A little-known fact about the expression "All the world's a stage" is that William Shakespeare was talking about the roof of the Bakken Museum in south Minneapolis.

No one has performed "As You Like It," the 1599 comedy where that line originated, up there yet but it's probably only a matter of time. When the COVID-19 pandemic shuttered indoor arts venues, the rooftop — which features a green space and a spectacular view of both Bde Maka Ska and the downtown skyline — became an important arts venue, hosting Open Eye Theatre's "Bug Girl" and "Log Jam!," as well as other plays and music (it's also the site of private events and the museum's Bakkenalia parties).

"We had this incredible outdoor space and we were looking for ways to utilize it," says Joe Imholte, vice president of programs and operations. "I recalled Open Eye coming to our backyard years ago to do one of their driveway puppet shows and, coincidentally, they had sent out an e-mail to say they were looking for outdoor spaces. So I wrote and said, 'Hey, we have one.' "

It's a win-win, Imholte says. Bakken doesn't make a ton of money from renting the space but the science and tech center does increase awareness of its collections. A survey of "Log Jam!" attendees this spring revealed that half had never been to the Bakken.

"Our intent was, 'How can we be a good partner to theaters that are suffering?' " Imholte says. "But admission to the museum is always included [in the ticket price] and being able to have people go through our museum — we're not one of the big ones in town and a lot of people haven't heard of us — we've had that opportunity to be on people's radar in a way that we hadn't been."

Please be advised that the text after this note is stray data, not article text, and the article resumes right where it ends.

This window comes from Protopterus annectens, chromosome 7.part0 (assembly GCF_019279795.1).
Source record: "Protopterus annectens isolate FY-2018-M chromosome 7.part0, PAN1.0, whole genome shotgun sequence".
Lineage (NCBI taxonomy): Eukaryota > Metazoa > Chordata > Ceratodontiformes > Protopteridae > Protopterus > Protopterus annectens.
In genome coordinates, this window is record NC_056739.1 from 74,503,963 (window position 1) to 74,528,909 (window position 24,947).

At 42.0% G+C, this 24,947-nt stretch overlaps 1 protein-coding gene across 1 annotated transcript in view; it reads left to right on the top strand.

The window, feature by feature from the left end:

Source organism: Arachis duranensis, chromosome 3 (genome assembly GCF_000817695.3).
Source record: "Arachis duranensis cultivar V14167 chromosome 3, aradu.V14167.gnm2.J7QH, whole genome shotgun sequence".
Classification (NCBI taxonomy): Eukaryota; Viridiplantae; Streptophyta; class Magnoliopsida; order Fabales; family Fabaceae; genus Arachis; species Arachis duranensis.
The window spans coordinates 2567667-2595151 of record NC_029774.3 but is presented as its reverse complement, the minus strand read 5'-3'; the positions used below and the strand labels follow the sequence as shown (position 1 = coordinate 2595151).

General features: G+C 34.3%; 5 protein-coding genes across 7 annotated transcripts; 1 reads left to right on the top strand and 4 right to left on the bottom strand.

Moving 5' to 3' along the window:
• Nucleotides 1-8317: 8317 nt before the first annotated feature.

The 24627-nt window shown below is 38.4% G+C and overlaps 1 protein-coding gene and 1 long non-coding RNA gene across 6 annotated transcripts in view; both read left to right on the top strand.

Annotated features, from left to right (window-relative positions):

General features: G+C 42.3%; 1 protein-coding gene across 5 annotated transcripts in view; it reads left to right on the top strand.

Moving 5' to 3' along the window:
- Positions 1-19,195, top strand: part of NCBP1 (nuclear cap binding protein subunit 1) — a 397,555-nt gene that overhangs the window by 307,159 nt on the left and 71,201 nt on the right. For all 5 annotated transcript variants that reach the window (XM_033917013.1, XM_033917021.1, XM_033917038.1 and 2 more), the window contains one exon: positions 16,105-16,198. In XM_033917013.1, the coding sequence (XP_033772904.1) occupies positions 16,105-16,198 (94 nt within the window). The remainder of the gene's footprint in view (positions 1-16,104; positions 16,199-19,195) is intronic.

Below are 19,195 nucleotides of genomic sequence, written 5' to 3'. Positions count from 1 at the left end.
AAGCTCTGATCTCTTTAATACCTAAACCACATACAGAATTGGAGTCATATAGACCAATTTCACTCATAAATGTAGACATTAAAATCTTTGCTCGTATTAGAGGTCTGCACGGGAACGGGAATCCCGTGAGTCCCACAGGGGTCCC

Plays, cabaret acts, concerts by Jeremy Messersmith and others, a drag show, improv and more have followed on the roof, which could host up to 90 with social distancing but has a maximum capacity of 140 now.

The plan is to continue using the space, with Imholte dreaming of a site-specific play that would roam the Bakken grounds, along the lines of New York's long-running, interactive "Sleep No More."

The sky's literally the limit, and there's a celestial bonus. As another poet ("Up on the Roof" lyricist Gerry Goffin) put it, "At night, the stars put on a show for free."